This is Joseph.
One of the most challenging things in population research is the need to trust in the data and analysis done by other groups. Unlike chemistry, we cannot simply replicate experiments without huge amounts of expense. Furthermore, the population is getting less and less responsive to surveys. In a very real sense, endlessly replicating strong and clean results is going to partially displace other research questions. After all, people have a limited tolerance for surveys. This goes double for high burden approaches, such as door-to-door interviews and interventions (which require trained and paid field agents to conduct the survey with a high degree of professionalism and often limited wages).
This need to trust, where possible, makes stories like this one painful. Full respect to the field that the problem was detected and I am glad that academia was self correcting. But these actions have pretty strong consequences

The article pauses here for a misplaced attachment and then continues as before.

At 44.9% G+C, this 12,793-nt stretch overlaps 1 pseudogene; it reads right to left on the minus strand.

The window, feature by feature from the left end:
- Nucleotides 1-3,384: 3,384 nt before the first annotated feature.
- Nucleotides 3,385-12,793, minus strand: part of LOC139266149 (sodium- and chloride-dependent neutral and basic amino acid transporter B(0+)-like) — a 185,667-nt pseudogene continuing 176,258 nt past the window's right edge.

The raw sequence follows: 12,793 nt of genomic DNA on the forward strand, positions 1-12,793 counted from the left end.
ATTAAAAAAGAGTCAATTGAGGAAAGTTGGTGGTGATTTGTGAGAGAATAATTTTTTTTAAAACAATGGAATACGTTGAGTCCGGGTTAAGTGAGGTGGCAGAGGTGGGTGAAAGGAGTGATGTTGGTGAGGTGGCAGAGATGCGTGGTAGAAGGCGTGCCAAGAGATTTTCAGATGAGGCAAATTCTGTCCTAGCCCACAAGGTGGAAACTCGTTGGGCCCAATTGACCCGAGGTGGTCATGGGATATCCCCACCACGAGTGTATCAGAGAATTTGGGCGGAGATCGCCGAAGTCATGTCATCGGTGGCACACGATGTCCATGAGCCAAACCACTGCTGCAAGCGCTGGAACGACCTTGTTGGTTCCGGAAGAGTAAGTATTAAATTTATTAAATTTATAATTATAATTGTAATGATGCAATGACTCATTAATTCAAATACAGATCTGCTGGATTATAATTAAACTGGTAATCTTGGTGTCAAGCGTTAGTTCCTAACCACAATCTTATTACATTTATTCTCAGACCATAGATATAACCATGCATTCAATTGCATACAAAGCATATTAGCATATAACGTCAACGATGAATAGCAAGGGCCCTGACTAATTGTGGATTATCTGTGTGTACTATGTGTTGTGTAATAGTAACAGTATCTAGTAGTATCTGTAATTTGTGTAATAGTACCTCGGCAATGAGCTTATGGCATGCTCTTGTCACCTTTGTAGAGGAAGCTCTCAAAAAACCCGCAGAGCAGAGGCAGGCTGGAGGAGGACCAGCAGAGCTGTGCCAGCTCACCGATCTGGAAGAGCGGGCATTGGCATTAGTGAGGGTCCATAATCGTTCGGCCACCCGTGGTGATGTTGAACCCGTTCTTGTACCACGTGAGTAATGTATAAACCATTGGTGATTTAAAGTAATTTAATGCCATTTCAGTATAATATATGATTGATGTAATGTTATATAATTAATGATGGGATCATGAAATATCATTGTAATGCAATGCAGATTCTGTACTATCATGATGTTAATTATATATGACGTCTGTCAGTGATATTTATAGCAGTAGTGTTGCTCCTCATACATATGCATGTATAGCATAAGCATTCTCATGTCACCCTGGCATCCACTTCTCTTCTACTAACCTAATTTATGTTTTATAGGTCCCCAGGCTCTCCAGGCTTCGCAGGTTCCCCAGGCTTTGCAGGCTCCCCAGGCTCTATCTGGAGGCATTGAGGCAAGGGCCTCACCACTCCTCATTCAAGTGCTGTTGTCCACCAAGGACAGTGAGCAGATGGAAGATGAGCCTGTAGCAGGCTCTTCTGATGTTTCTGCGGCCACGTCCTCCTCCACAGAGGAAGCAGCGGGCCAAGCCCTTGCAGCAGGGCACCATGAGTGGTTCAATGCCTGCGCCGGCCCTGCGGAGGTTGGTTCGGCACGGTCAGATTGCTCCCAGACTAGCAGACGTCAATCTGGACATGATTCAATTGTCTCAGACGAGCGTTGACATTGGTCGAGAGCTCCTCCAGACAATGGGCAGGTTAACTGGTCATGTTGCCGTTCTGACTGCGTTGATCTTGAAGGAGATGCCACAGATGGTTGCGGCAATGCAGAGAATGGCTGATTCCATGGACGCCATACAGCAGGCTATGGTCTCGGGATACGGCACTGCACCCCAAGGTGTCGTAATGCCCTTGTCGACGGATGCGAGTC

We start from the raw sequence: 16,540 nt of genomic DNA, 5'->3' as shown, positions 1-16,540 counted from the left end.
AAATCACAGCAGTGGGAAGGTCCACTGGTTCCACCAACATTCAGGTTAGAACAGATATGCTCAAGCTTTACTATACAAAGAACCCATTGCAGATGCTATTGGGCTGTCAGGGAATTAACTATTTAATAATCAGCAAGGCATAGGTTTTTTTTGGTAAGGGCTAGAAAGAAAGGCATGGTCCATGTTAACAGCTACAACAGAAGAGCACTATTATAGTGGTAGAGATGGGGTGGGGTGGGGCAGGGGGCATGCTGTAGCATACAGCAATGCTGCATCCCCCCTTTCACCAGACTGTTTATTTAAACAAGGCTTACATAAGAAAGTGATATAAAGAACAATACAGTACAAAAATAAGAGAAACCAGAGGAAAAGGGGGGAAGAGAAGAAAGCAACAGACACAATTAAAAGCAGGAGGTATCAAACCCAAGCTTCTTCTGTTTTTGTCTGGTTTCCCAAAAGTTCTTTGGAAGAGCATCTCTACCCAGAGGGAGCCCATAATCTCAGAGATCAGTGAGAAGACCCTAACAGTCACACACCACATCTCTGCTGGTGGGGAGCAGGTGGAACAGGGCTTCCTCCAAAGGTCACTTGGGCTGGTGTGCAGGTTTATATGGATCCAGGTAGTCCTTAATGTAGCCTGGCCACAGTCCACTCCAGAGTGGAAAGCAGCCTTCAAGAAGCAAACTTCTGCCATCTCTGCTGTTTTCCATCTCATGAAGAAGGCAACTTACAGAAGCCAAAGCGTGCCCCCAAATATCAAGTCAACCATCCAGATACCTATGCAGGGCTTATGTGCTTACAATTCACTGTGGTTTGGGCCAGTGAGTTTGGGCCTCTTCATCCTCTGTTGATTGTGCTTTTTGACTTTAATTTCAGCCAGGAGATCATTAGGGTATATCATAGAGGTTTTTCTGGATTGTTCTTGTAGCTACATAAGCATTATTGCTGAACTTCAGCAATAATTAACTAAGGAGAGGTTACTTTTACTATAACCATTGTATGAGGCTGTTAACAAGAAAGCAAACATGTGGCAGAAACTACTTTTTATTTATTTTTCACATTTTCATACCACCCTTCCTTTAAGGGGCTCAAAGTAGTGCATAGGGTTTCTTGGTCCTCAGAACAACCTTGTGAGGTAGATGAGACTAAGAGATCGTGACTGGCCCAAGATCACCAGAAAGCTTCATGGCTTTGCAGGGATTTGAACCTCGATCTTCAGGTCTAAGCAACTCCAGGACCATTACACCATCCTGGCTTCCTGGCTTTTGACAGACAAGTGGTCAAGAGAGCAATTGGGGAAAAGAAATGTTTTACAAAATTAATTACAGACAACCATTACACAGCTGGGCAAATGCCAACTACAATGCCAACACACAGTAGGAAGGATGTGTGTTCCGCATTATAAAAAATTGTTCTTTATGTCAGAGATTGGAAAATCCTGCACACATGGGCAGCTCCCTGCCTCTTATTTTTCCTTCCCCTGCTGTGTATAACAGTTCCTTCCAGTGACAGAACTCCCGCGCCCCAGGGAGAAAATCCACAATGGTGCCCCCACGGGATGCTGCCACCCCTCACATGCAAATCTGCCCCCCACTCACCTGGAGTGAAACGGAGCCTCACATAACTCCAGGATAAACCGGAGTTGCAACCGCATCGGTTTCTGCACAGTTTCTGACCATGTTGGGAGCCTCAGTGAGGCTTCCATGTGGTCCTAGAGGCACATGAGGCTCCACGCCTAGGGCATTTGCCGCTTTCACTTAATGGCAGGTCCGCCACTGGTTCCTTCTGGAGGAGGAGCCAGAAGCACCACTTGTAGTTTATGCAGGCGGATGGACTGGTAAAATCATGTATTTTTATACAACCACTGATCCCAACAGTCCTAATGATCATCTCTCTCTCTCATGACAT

I also think there is a very important difference between a technical error, misunderstanding of data, and completely making data up. The first two are the cases that give every analyst nightmares. But the last seems to have no excuses at all -- how could somebody not know that they were faking data?
That said, it's not like medicine is innocent (as Thomas Lumley points out) and medical research probably has a lot more direct potential to cause harm (as patient concerns about this "treatment is not working" will be dismissed in the face of "randomized controlled trial" "evidence").
EDIT: and how could I overlook Andrew Gelman's take on this (which is right in his area)
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